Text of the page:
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Joint Meet With Pony Clubbers


2013/02/02






By Prairie Night Sky

Pony Club has a long standing tradition with fox hunting. In 1954, the United States Pony Clubs founders were enthusiastic fox hunters who recognized the need to organize and help the young people learn proper care of horses and effective riding for the diversity of the hunt fields. Today Pony Club produces some exceptionally rounded riders with strong horsemanship skills.

Many of the first Pony Clubs were started and affiliated with organized fox hunts. Now the traditions continue as hunt clubs across the country extend invitations to various Pony Clubs to hunt with them. It's on these hunts where Pony Club members have the opportunity to use the culmination of their skills in the world outside of riding rings.

At the invitation of Longreen Foxhounds, West TN Pony Club (WTPC) and Cedar Knob Pony Club (CKPC) of Middle TN came for a joint meet with the Longreen Foxhounds and Cedar Knob Hunt Club on January 19, 2013. The weekend started with a hunt dinner at the beautiful, historic home of Dr. and Mrs. Sherrill Stewart of Hernando, MS, followed by two days of foxhunting.

Saturday's hunt fixture was at Jake and Harriet McFadden's Birdlands in Como, MS. It was a beautiful, enjoyable weather day. The youthful riders watched the hounds work through several herds of deer, and moved two large ten-point bucks out of some dense brambles before they found their coyote. The chase was on for twenty minutes before Longreen Huntsman Susan Walker stopped the pack near a road for safety reasons. Then as the hounds worked on, they struck again, and there were several more views, especially when the coyote started circling in home territory. It was exciting and thrilling to see, especially for twelve-year-old James Wagnon of Cedar Knob Pony Club, who was on his first fox hunt.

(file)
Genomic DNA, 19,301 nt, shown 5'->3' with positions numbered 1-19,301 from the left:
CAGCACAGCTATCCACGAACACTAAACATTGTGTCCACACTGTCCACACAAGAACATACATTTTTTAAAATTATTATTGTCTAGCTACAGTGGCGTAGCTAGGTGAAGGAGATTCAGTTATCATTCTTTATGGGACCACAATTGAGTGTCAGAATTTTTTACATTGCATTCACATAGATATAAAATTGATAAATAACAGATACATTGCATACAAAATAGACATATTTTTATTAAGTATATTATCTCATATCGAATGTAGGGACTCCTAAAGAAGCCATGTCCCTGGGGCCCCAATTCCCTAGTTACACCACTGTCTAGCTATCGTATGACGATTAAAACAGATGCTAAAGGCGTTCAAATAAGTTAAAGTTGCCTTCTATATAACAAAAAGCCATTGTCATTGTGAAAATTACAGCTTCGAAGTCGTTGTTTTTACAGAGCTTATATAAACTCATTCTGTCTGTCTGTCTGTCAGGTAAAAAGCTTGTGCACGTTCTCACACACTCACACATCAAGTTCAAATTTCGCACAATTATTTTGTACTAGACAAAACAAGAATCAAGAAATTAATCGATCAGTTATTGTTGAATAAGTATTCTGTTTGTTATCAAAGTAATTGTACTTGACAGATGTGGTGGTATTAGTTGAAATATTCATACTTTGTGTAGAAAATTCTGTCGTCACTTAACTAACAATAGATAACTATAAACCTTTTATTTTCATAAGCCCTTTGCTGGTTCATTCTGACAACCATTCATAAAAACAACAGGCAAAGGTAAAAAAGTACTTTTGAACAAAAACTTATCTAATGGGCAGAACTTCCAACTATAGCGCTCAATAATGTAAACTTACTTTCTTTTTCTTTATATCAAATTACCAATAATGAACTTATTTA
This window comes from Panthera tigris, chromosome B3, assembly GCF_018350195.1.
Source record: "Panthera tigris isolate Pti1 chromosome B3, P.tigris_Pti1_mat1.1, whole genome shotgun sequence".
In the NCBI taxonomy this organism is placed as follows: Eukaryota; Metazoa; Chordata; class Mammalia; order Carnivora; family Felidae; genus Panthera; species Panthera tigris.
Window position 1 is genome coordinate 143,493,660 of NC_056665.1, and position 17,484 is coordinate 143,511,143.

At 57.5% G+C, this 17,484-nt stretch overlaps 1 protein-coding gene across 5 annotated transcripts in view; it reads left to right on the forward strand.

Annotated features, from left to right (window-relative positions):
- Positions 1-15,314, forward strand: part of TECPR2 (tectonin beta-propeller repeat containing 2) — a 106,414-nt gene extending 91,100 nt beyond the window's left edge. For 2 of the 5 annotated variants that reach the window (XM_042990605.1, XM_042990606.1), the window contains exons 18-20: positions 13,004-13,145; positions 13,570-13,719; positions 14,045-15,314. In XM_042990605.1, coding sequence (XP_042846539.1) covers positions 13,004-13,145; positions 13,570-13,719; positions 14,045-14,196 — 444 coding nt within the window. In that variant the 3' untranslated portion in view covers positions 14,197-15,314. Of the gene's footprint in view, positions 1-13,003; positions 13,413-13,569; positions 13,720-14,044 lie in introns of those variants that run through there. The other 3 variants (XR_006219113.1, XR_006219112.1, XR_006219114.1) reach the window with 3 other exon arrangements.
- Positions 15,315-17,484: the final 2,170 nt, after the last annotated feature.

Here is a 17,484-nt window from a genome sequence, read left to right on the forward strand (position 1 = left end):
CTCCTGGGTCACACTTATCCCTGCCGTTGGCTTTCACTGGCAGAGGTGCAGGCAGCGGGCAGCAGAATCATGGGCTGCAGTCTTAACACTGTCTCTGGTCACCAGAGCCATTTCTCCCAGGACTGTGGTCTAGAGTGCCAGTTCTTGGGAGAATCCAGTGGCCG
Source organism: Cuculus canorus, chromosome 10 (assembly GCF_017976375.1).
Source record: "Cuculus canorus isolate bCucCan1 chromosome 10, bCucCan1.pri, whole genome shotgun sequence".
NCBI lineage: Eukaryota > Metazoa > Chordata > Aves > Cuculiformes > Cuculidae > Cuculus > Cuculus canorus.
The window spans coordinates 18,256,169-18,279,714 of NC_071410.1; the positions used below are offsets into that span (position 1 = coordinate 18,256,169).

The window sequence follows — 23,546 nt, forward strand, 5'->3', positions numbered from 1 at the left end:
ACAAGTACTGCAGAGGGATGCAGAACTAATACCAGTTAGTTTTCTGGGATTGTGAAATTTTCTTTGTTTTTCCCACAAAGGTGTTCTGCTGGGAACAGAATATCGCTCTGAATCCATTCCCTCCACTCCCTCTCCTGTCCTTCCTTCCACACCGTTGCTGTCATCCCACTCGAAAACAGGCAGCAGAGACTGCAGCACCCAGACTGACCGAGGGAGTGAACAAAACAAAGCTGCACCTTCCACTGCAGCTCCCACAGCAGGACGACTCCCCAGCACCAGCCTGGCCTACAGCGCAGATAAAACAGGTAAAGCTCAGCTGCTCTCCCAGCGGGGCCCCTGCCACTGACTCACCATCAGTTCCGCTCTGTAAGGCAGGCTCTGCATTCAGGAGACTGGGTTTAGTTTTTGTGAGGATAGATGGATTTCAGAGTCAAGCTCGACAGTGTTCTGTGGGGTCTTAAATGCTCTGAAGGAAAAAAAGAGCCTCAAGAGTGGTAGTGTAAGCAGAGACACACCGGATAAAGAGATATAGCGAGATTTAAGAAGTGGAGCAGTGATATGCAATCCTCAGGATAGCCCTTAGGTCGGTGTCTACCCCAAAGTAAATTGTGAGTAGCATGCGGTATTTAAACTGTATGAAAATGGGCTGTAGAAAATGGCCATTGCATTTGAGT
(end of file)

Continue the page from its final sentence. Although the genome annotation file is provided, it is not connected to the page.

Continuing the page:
On Sunday in Clarksdale, MS, we had more fine weather and the Longreen hounds moved off at noon at the Eastover Plantation of Will and Dawn Young. The land is flat, open, and road whips enjoy the territory because they can easily get in on the hunt action. At one point, Cedar Knob Huntmaster Albert Menefee, who hopped in his truck because his horse came up lame, even turned a coyote. It quickly became another day of incredible hunting, listening to the bugle-voiced Penn-Marydel hounds, witnessing multiple views of two beautiful coyotes and story book chases across the Delta farmlands. As Longreen Whipper-In Missy Stierle declared, "Amazing hunt at the Young Farm; the Longreen hounds were incredible again!"
 

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